In the current political climate of the United States, even the most meticulous analysts have had a hard time trying to determine a constant, defining theme of the Trump administration. In the words of former President George Walker Bush, Donald Trump can be described as a “flip-flopper,” a politician whose views, goals and convictions seem to be all over the place; however, a certain constancy has been emerging over the last couple of months.
From the failed Executive Orders on immigration to the clumsy attempts to repeal the Affordable Care Act, President Trump has been on an erratic course of action that can only be described as an effort to undermine the legacy of former President Barack Obama. One example was the summary rescission of the Deferred Action for Childhood Arrivals (DACA) program; a more recent example would be the series of measures undertaken against the Affordable Care Act, more commonly known as Obamacare.
The anti-DACA and anti-Obamacare measures enacted by President Trump should be alarming enough on their own because they are clear signs that this is a man who simply wishes to undo the accomplishments of the Obama administration, which is in no way an effective manner of leading the country, particularly at a time when there are more pressing issues at stake. When adding the issues of dropping out of the Paris Accord on climate change and attempting to undo the deal with Iran to contain nuclear proliferation, we may be looking at a potentially dangerous obsession rather than a Presidential plan.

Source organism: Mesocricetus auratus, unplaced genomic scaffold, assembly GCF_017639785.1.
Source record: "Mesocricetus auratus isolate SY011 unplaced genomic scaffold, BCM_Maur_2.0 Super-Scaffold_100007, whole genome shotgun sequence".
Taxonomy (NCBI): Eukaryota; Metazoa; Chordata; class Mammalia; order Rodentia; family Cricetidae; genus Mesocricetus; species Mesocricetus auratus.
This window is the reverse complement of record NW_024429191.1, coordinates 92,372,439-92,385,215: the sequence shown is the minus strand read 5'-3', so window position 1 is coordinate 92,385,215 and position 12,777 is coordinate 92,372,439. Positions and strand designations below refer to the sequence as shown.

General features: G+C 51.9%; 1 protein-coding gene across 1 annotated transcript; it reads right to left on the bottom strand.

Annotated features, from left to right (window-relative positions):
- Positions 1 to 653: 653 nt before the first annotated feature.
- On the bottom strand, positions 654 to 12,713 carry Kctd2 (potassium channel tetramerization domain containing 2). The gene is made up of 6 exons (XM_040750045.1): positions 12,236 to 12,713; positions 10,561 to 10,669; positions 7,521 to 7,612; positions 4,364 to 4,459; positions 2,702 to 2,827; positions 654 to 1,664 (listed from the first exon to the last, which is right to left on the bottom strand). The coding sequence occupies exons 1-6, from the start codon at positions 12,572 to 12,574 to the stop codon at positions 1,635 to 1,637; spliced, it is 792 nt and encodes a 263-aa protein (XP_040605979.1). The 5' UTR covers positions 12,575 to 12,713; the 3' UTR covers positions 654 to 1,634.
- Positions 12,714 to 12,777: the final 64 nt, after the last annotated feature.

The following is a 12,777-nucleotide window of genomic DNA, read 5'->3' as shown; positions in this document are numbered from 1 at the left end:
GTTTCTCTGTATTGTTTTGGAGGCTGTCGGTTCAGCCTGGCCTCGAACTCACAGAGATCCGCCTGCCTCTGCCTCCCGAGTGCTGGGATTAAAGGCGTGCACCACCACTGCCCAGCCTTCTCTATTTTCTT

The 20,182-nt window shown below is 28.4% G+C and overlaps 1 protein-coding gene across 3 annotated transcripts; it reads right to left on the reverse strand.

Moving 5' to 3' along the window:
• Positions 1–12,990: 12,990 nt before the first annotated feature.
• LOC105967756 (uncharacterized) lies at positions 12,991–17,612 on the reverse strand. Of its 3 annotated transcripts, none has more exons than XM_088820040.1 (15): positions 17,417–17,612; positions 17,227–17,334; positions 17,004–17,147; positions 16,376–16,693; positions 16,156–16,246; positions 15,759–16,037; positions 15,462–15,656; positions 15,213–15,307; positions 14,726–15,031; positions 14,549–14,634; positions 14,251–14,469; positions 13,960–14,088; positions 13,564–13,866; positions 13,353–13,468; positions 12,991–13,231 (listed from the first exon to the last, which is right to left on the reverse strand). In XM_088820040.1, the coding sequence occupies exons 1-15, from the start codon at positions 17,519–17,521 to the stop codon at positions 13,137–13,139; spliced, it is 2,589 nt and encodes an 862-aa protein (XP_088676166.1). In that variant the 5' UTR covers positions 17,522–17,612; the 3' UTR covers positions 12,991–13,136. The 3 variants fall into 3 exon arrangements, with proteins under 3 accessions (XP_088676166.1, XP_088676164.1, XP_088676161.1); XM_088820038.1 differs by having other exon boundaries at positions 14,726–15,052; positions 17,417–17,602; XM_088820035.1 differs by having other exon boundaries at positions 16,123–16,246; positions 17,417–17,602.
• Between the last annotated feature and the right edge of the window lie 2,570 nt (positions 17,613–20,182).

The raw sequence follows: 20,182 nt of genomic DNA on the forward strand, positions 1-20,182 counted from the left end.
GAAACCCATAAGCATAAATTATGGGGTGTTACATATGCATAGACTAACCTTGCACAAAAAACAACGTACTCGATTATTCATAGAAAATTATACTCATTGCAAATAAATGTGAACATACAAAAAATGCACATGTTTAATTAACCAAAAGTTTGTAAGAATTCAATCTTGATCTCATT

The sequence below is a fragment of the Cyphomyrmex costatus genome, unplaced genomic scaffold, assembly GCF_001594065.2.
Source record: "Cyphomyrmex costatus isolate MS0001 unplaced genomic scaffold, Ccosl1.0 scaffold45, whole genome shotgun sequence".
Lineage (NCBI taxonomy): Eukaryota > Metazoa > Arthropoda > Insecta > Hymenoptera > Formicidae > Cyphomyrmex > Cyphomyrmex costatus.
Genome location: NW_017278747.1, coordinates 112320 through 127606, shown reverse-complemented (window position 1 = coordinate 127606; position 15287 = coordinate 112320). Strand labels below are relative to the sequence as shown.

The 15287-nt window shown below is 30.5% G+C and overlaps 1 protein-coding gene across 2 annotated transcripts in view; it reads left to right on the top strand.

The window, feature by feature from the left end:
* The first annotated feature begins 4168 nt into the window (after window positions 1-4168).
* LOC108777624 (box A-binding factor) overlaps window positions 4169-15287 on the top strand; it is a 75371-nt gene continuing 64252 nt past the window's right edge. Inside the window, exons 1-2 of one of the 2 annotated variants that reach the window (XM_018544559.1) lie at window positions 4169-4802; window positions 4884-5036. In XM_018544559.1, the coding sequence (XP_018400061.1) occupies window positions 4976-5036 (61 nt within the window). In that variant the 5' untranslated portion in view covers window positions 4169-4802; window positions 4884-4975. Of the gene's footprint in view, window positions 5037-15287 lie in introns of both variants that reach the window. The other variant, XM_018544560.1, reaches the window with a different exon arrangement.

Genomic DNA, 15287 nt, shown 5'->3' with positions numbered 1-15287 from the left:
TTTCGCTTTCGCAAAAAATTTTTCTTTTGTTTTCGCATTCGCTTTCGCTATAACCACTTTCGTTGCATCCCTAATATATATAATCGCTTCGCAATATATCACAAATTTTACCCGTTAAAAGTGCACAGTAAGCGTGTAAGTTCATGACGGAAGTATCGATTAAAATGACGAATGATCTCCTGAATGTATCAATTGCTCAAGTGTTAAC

In mid-October, this obsession took a strange personal turn as President Trump insinuated that former President Obama did not call the surviving families of military members killed during armed conflict. It so happened that Trump made this outlandish statement, which even extended to former President G.W. Bush, at a time when he should have been making phone calls to the families of four American special forces soldiers killed during an ambush in Niger. To add insult to injury, Trump reportedly even botched the phone call he made to the widow of US Army Sergeant La David Johnson, an African-American soldier from Miami.
The White House is now scrambling to handle press inquiries about Trump’s conduct when contacting the families of fallen service members. This is all beside the point as there are two pressing issues here. Firstly, the American public would like to know more about US special forces in Niger; second, it seems as if Trump’s burning desire to undermine Obama’s legacy has gone off the rails. Suggesting that the former President did not contact the families of brave military men and women killed in action indicates that Trump has an unhealthy obsession that may hinder the fulfillment of his Presidential duties.